Taylor talks hospital closing, higher education during State of County address
At the Oakland Regional Chamber of Commerce’s June luncheon, Fayette County Mayor Rhea “Skip” Taylor noted modest growth and remained optimistic about challenges facing the county.
“We’ve got things going for us,” he said in his annual State of the County Address. “But we do have challenges.”
One of the county’s biggest challenges will be replacing the Methodist Fayette Hospital, which closed on March 27 due to unsustainable inpatient numbers (about one per day, according to Taylor).
Although the hospital was not utilized frequently, not having one at all is still a big blow, he noted.
The healthcare center was the county’s only emergency room. The county has ramped up its ambulance network and upped the number of EMT responders, but the lack of a close-to-home medical center fuels worry in medically at-risk residents. In addition, potential businesses will find the county less attractive if they cannot promise their employees adequate and timely emergency medical services, if necessary.
Although Taylor bemoaned the loss of Methodist, he refused to deny that there were no positives to come from the situation.
“Just because we lost something in a hospital,” he said, “you never know what’s going to show up down the road that could be even better.”
That something could be a University of Tennessee-Martin campus. Taylor said that, tentatively, classes this fall will be held in the abandoned hospital.
“There is going to be a location that Tennessee-Martin can land at and grow out from,” he said. “A hospital is not a college campus, so there’s going to be some remodeling, some time, some massaging. But it’s a place.”
Taylor seemed jubilant about the addition of higher education to his county’s repertoire, but felt that bickering about secondary schools, both public and private, has frustrated progress towards bettering education for the county’s children.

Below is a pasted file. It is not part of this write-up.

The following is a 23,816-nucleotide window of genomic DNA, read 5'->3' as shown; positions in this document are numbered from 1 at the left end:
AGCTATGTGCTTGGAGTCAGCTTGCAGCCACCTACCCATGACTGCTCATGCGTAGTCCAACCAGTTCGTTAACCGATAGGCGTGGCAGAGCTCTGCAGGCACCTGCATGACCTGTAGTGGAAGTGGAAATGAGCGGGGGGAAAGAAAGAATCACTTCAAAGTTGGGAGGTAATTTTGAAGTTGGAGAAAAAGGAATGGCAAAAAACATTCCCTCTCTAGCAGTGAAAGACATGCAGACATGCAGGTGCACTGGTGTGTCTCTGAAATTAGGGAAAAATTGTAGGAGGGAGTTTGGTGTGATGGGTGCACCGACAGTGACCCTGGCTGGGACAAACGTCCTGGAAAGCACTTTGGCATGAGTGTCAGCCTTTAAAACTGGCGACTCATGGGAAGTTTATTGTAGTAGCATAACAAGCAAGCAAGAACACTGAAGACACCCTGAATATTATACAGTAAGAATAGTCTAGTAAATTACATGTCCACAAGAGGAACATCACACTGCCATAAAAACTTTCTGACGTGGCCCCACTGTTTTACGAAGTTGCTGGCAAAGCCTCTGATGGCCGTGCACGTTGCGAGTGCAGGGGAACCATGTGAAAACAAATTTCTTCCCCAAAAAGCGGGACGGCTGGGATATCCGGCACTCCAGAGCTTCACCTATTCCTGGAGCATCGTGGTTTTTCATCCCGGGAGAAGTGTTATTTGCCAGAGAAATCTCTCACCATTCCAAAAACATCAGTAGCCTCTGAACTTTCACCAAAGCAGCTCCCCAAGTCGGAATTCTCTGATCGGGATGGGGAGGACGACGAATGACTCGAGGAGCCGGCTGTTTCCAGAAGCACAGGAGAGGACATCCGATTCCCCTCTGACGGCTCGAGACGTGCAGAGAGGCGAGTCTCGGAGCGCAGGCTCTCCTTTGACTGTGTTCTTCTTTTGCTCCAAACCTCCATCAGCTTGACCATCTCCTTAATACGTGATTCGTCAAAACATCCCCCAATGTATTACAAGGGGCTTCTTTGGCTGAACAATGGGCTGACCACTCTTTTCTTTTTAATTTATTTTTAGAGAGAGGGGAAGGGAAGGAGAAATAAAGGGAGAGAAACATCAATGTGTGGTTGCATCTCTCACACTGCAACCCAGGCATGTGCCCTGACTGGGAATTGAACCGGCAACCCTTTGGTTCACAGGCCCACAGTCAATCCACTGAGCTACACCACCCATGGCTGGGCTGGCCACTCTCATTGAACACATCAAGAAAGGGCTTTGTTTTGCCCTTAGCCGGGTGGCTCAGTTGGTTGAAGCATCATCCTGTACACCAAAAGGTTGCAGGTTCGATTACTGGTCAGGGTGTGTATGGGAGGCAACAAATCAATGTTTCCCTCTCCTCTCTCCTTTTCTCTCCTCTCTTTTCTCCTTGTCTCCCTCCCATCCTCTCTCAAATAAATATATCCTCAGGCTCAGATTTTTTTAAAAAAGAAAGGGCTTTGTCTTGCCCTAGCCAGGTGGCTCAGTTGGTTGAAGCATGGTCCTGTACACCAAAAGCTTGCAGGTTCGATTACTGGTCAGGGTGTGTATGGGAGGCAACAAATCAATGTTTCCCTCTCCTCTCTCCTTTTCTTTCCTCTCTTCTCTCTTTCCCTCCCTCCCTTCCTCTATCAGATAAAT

“Our educational foundation is our Achilles heel,” he said. “There needs to be a consensus of where we want to go with education, and it needs to be something very simple, very doable. It needs to have a destination.”
Regarding future development, Taylor noted that Highway 64, which runs straight through the county, will likely see growth. Two-thirds to three-fourths of the county’s population lives within three or four miles of the road, making it the “lifeline of Fayette County, bar none.”
Taylor went on to say that how Highway 64 is developed will correlate to how the county grows.
In addition to Highway 64, a state industrial megasite will trickle down into North Fayette County. The site, which was carefully chosen for West Tennessee due to its high unemployment rate, could result directly in 1,500 jobs, with an additional 2,000-to-3,000 jobs created in association with it.
Taylor said that the site could be an automotive plant, and that the jobs there would be lucrative enough for people to drive lengthy distances (likely through Fayette County) to work there.
While Fayette County has a low unemployment rate (6.5 percent), between 60-to-65 percent of the county commutes elsewhere for work. Taylor said he would like to see a stronger, more central community that can support growth around itself.
“We’ve got to be a more complete town and a complete community,” he said. “Everything that a community is sort of works around where they work and where they do their daily life.”
However, for there to be jobs in the county, there must be sites for new businesses to build.
Taylor said that the county’s inventory on building sites is low for a number of reasons. In order for growth to occur, the county must have at least some inventory, even if buyers don’t want it, to show something to potential buyers.
Taylor lauded the fact that Highway 385 recently opened on the West end, saying that “Fayette County became more accessible to parts of Shelby County.”
While Taylor wants county residents to remain in house, he said that he realizes it is now more convenient for those who commute to work to get there.
In conclusion, Taylor said he saw a bright future for Fayette County.
“We have modest growth going forward,” he said. “I think we’re in a good location. We’ve got all the reasons to be here.”
About Graham Sweeney
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